6 Ways to Support Your Child Through Summer's Social Challenges

Summer is a time of excitement and freedom for children, but it can also bring unique social challenges that can impact their mental and emotional wellbeing. From the fear of missing out (FOMO) or being left out, to the pressure of comparing their holiday experiences to others on social media, children may face a range of emotions during the summer break. As a parent, it's important to recognise and address these challenges so that you can offer support and perspective during these learning curves. In this article, we share 6 top tips on how you can support your child's mental wellbeing and confidence over the summer holidays.

  1. Acknowledge and Validate Feelings

Create a safe space for your child to express their emotions without judgment (or nonchalance). Let them know it's okay to feel a sense of missing out, loneliness or disconnect during the summer break. By acknowledging and validating their feelings, you’ll help them to feel understood and supported, which is crucial for their emotional wellbeing.

  1. Encourage Meaningful Connections

Encourage your child to stay connected with their friends over the summer break where possible. If they’re experiencing a spot of boredom, suggest they text one of their mates to check in on how their holiday’s going? After all, it might just be the message they too needed to feel connected, and better yet, perhaps they’re free to do something! Schedule playdates (or encourage hangouts for teens), outings and activities to maintain those bonds. Remind them that friendships can thrive even when school is out and reassure them that they're not alone in feeling ‘cut off’ from this social part of their life. Facilitating opportunities for social interaction can provide a sense of belonging and alleviate feelings of isolation.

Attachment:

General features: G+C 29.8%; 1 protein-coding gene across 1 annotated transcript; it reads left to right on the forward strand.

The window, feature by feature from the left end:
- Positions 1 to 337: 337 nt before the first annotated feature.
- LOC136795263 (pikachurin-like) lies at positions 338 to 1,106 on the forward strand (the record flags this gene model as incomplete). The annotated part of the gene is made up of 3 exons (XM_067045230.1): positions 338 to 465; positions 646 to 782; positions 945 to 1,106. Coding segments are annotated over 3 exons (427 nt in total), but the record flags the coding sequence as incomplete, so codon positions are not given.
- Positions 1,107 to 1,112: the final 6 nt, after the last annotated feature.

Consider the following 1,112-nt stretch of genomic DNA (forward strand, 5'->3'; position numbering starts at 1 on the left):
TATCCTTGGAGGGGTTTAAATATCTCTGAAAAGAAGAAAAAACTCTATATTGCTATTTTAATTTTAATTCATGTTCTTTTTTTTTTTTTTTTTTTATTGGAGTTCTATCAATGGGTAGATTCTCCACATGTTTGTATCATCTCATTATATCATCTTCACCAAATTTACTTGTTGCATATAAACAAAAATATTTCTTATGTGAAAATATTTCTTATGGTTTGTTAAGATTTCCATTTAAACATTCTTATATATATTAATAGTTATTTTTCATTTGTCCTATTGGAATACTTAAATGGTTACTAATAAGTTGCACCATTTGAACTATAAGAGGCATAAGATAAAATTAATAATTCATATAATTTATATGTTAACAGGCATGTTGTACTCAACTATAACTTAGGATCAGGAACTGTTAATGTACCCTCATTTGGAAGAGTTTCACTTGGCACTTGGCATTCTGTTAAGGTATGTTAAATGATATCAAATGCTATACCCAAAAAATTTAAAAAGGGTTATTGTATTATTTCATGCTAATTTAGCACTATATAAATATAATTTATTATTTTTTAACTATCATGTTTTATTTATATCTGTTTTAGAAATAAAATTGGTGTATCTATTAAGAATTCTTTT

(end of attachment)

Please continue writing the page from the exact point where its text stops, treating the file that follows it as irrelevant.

1. Limit Social Media Exposure

While social media can be a valuable tool for staying connected, it can also exacerbate feelings of loneliness, inadequacy and comparison. With all this extra time on your child’s hands, it’s likely that their phone will be their number one go-to for passing the time, flipping from one social media platform to the next (and back). It’s important to set boundaries around screen time and encourage your child to engage in offline activities that bring them joy and fulfilment. Don’t forget to emphasise the importance of authenticity over curated perfection and remind them that what they see on social media isn't always a true reflection of reality.

  1. Cultivate Gratitude and Perspective

Help your child to appreciate the positives in their own lives by practising gratitude together. Encourage them to reflect on happy experiences, small victories, and cherished moments from their own summer adventures. Remind them that everyone's journey is unique, and happiness doesn't always look the same on social media. By focusing on the positives, you can help shift their perspective and foster a greater sense of introspection and contentment.

  1. Encourage Independence and Self-Discovery

Why not use the summer holidays as an opportunity for your child to explore their interests and strengths? Encourage them to pursue hobbies, learn new skills, complete a book challenge, or embark on mini adventures that ignite their curiosity. Nurture a sense of independence and self-confidence by allowing them to make decisions and navigate challenges on their own. Encouraging autonomy can boost their self-esteem and resilience, helping them thrive in social situations.

  1. Model Healthy Coping Strategies

Lead by example and demonstrate healthy ways to cope with stress and negative emotions. You can do this by practising self-care routines together, such as mindfulness exercises, outdoor activities, or creative outlets. Show your child that it's okay to seek support from trusted adults or mental health professionals when needed. By modelling healthy coping strategies, you equip your child with valuable tools for managing their emotions and navigating social challenges effectively.

Navigating the social landscape of summer can be a rollercoaster of emotions for children, but with your guidance and support, they can emerge from the school break with greater resilience and self-awareness. By acknowledging their feelings, nurturing meaningful connections, and promoting gratitude and perspective, you can help them navigate the pitfalls of FOMO and comparison with confidence and maturity. By supporting your child and prioritising their mental wellbeing, you can help them have a summer filled with joy, growth, and self-discovery.